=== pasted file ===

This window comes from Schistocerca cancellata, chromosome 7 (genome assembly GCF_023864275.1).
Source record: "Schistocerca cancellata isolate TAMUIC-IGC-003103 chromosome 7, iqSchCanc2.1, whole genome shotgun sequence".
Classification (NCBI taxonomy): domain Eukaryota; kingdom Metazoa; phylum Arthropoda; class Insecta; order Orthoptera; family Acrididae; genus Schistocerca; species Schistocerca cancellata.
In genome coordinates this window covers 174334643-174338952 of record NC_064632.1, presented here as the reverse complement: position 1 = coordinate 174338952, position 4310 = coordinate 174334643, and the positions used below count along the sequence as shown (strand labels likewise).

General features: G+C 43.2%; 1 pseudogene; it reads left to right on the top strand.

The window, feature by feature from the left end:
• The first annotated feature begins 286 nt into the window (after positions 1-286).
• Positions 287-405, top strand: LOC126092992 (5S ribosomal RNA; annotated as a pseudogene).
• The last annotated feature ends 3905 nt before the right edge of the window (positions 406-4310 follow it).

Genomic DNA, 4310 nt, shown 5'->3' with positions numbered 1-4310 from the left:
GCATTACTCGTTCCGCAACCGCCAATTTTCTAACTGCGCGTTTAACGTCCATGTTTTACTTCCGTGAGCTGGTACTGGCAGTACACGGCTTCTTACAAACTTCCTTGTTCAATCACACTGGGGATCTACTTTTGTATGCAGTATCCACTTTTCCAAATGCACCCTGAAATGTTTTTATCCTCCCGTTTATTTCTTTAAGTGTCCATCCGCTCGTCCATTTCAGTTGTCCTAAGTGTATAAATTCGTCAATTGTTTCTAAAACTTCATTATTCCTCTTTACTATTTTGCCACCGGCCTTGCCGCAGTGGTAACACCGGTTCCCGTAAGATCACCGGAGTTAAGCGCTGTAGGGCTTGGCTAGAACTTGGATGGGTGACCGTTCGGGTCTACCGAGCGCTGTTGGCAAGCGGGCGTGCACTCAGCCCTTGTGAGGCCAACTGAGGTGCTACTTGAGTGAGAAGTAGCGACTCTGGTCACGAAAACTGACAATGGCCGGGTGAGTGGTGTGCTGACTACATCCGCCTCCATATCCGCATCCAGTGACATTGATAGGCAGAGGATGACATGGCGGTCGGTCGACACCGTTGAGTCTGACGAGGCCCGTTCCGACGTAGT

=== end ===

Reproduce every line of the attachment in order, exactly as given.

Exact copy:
This window comes from Schistocerca cancellata, chromosome 7 (genome assembly GCF_023864275.1).
Source record: "Schistocerca cancellata isolate TAMUIC-IGC-003103 chromosome 7, iqSchCanc2.1, whole genome shotgun sequence".
Classification (NCBI taxonomy): domain Eukaryota; kingdom Metazoa; phylum Arthropoda; class Insecta; order Orthoptera; family Acrididae; genus Schistocerca; species Schistocerca cancellata.
In genome coordinates this window covers 174334643-174338952 of record NC_064632.1, presented here as the reverse complement: position 1 = coordinate 174338952, position 4310 = coordinate 174334643, and the positions used below count along the sequence as shown (strand labels likewise).

General features: G+C 43.2%; 1 pseudogene; it reads left to right on the top strand.

The window, feature by feature from the left end:
• The first annotated feature begins 286 nt into the window (after positions 1-286).
• Positions 287-405, top strand: LOC126092992 (5S ribosomal RNA; annotated as a pseudogene).
• The last annotated feature ends 3905 nt before the right edge of the window (positions 406-4310 follow it).

Genomic DNA, 4310 nt, shown 5'->3' with positions numbered 1-4310 from the left:
GCATTACTCGTTCCGCAACCGCCAATTTTCTAACTGCGCGTTTAACGTCCATGTTTTACTTCCGTGAGCTGGTACTGGCAGTACACGGCTTCTTACAAACTTCCTTGTTCAATCACACTGGGGATCTACTTTTGTATGCAGTATCCACTTTTCCAAATGCACCCTGAAATGTTTTTATCCTCCCGTTTATTTCTTTAAGTGTCCATCCGCTCGTCCATTTCAGTTGTCCTAAGTGTATAAATTCGTCAATTGTTTCTAAAACTTCATTATTCCTCTTTACTATTTTGCCACCGGCCTTGCCGCAGTGGTAACACCGGTTCCCGTAAGATCACCGGAGTTAAGCGCTGTAGGGCTTGGCTAGAACTTGGATGGGTGACCGTTCGGGTCTACCGAGCGCTGTTGGCAAGCGGGCGTGCACTCAGCCCTTGTGAGGCCAACTGAGGTGCTACTTGAGTGAGAAGTAGCGACTCTGGTCACGAAAACTGACAATGGCCGGGTGAGTGGTGTGCTGACTACATCCGCCTCCATATCCGCATCCAGTGACATTGATAGGCAGAGGATGACATGGCGGTCGGTCGACACCGTTGAGTCTGACGAGGCCCGTTCCGACGTAGT